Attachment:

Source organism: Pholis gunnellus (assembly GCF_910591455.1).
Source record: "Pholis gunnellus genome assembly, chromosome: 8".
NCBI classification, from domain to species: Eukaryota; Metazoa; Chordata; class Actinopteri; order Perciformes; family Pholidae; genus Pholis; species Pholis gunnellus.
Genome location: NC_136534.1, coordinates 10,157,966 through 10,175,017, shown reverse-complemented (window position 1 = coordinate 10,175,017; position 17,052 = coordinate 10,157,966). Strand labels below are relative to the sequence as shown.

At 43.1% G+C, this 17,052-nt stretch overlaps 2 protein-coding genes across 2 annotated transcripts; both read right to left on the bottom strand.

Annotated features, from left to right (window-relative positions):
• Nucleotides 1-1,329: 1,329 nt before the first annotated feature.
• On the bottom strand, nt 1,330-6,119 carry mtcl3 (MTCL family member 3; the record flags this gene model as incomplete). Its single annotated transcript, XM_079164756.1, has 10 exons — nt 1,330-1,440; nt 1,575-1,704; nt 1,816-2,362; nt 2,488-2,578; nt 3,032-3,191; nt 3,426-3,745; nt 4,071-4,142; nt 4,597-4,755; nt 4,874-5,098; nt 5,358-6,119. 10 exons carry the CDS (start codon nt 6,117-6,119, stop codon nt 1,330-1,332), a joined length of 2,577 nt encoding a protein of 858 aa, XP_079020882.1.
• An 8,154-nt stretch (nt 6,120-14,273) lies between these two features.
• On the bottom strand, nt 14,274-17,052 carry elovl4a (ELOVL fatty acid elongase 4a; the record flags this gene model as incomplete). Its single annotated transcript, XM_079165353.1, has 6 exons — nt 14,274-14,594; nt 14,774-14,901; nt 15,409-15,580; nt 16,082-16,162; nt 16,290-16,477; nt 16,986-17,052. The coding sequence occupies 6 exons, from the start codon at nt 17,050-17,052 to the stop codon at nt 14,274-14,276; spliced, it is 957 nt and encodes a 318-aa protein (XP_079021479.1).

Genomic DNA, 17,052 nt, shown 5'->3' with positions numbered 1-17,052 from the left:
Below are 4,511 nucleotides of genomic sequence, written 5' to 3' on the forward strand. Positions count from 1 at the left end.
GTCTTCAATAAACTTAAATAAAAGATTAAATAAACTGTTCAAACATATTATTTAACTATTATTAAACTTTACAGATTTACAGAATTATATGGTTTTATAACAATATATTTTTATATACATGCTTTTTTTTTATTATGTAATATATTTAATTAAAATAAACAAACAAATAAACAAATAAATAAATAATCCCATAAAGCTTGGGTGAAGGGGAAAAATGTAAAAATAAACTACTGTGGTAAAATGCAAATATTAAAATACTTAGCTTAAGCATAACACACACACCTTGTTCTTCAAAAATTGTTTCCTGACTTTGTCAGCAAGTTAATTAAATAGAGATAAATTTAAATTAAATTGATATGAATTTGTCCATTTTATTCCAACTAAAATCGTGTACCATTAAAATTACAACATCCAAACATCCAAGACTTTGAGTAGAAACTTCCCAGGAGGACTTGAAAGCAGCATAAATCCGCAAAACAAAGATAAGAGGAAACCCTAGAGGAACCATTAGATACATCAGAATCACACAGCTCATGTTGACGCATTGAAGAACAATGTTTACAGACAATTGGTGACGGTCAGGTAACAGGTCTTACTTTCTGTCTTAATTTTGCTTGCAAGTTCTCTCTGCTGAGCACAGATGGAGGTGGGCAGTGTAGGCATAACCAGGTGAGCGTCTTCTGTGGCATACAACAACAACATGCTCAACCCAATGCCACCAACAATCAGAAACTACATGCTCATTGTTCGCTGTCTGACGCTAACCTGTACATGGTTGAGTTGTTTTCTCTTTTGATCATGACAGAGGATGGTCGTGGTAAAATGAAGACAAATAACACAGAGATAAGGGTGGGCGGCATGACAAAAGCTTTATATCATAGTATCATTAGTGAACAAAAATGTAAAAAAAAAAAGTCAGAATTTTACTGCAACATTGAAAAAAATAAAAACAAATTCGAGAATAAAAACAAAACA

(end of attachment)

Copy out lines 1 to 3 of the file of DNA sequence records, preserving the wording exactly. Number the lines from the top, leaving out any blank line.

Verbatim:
Source organism: Pholis gunnellus (assembly GCF_910591455.1).
Source record: "Pholis gunnellus genome assembly, chromosome: 8".
NCBI classification, from domain to species: Eukaryota; Metazoa; Chordata; class Actinopteri; order Perciformes; family Pholidae; genus Pholis; species Pholis gunnellus.